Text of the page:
“Central Otago is an incredible place of geographic isolation. We can successfully grow grapes like Pinot Noir and aromatic whites in this unique, small region with its semi-continental climate. We are surrounded by mountains, so it gets hot and dry during the day, but it’s cool at night, meaning the wines always have a characteristic freshness,” he says.
Douglas Blyde, drinks consultant and columnist for ES magazine, met the amicable Paul in London last year. He wrote: “Pujol is arguably New Zealand’s most deft winemaker, panning golden Riesling, textured Pinot Gris and grown-up Pinot Noirs from two wildly different vineyards a mile apart in Central Otago.” Read the full article here.
Top pick: Prophet’s Rock Home Vineyard Pinot Noir
Huia | Marlborough
We love everything about Huia, from the hand-made wines to their organic and biodynamic approach. Established in 1996 after Claire and Mike Allan had done their time winemaking both in Champagne and elsewhere in Marlborough, Huia has quickly gone on to become synonymous with quality aromatic whites, Chardonnay, Pinot Noir and sparkling wine from the Wairau Valley.
In addition to their complex and rounded – some might say atypical – Sauvignon Blanc, Huia produces a fantastic Chardonnay. “It’s super balanced, akin to classic European styles,” says Matt Smith. “The oak is perfectly integrated, complementing the fruit rather than dominating it.”
Mike was at our Autumn Tasting in September last year – see what he has to say in this video!
Top pick: Huia Chardonnay
Left: The Craggy Range winery and vineyards. Right: James Millton.
Craggy Range | Martinborough and Hawkes Bay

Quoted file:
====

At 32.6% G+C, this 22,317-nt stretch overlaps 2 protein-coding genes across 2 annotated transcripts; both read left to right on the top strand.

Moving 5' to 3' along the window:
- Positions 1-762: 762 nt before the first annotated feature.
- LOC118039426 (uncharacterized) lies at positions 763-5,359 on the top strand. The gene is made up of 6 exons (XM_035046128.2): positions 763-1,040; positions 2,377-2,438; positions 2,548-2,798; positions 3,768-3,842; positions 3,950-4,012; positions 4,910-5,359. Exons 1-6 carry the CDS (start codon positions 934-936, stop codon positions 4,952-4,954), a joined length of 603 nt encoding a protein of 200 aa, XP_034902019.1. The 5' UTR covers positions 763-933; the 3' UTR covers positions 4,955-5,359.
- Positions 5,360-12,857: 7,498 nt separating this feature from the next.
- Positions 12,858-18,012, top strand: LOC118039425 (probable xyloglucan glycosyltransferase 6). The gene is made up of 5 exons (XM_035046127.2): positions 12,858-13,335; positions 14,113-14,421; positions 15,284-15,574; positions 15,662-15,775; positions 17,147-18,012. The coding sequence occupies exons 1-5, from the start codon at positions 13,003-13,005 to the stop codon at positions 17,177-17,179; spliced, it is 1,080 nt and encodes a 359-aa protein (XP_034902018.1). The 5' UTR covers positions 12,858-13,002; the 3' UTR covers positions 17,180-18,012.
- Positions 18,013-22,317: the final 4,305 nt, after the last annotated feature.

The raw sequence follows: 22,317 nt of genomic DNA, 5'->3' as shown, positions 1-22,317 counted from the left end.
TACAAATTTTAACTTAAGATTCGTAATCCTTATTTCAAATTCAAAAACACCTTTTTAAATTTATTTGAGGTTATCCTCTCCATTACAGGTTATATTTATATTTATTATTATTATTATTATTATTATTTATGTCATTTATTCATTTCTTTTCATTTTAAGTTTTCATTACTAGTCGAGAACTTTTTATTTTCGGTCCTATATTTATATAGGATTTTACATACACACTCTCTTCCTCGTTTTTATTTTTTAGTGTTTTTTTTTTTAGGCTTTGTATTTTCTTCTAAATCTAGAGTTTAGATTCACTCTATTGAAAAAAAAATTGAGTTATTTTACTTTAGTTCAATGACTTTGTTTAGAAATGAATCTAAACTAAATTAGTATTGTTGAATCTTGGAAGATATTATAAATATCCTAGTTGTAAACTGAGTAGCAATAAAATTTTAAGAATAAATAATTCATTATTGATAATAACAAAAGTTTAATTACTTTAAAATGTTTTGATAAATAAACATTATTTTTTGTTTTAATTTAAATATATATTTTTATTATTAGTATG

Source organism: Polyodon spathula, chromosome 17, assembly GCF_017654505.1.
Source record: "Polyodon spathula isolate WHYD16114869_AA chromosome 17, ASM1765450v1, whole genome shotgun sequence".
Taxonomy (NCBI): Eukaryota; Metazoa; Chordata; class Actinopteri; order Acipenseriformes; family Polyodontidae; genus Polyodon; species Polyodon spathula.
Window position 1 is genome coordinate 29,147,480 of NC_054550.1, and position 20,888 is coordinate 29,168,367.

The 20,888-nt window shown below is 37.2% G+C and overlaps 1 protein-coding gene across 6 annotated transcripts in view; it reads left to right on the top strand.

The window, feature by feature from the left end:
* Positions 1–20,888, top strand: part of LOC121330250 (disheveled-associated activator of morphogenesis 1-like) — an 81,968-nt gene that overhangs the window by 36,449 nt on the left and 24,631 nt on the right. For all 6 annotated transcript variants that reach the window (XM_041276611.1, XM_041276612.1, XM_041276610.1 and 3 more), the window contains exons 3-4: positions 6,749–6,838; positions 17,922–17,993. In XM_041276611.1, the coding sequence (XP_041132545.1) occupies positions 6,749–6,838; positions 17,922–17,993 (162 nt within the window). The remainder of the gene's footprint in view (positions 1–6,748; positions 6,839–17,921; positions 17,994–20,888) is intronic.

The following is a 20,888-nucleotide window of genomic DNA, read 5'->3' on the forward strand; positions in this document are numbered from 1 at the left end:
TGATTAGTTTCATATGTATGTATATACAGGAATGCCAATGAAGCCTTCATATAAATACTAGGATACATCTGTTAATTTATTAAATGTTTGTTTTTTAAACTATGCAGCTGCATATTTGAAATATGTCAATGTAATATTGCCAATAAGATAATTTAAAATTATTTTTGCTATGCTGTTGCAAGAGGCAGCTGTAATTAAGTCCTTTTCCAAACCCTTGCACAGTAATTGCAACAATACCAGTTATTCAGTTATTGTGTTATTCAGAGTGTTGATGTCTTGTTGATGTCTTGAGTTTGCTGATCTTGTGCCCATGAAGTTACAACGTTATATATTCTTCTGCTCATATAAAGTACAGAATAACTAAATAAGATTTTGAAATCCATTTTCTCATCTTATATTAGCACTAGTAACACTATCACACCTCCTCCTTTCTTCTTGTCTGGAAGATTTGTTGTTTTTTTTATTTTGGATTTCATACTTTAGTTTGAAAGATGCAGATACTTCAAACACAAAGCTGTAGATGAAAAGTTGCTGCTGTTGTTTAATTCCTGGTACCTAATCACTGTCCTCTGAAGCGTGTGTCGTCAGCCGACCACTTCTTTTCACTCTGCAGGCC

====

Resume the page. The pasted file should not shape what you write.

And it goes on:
Terry Peabody and Steve Smith MW are passionate about terroir. So when they founded Craggy Range in 1997, they sought out some of the best, unplanted sites in New Zealand to pursue their single-vineyard philosophy. Their quest brought them to lesser-known regions Martinborough and Hawkes Bay’s Gimblett Gravels, where winemaker Matt Stafford crafts their brilliant Bordeaux blends, Syrah, Sauvignon Blanc and Pinot Noir.
For Matt Smith, Craggy Range typifies the unique terroir of the Gimblett Gravels, producing a very elegant style of Syrah. “Similar to the northern Rhone, this wine has lots of white and black pepper, and fresh cherry fruit,” he says.
Top pick: Craggy Range Gimblett Gravels Syrah
Millton | Gisborne
James Millton is a living legend in the New Zealand wine scene. Genuine visionaries of organic and biodynamic winemaking, James and his wife Annie started Millton winery on the banks of the Te Arai River, near Manutuke, in 1984.
The only two things that matter to them are the quality of the wine and leaving the land in an improved state for future generations. Unlike most New Zealand wineries, Millton is known for its expertise in unsung grape varieties such as Chenin Blanc and Viognier.
Melanie Brown is a big fan of Millton: “My favourite wine would have to be James Millton’s Chenin Blanc. I’ve always said this wine was in my top three New Zealand wines of all time and I continue to say so!”
Top pick: Millton Te Arai Chenin Blanc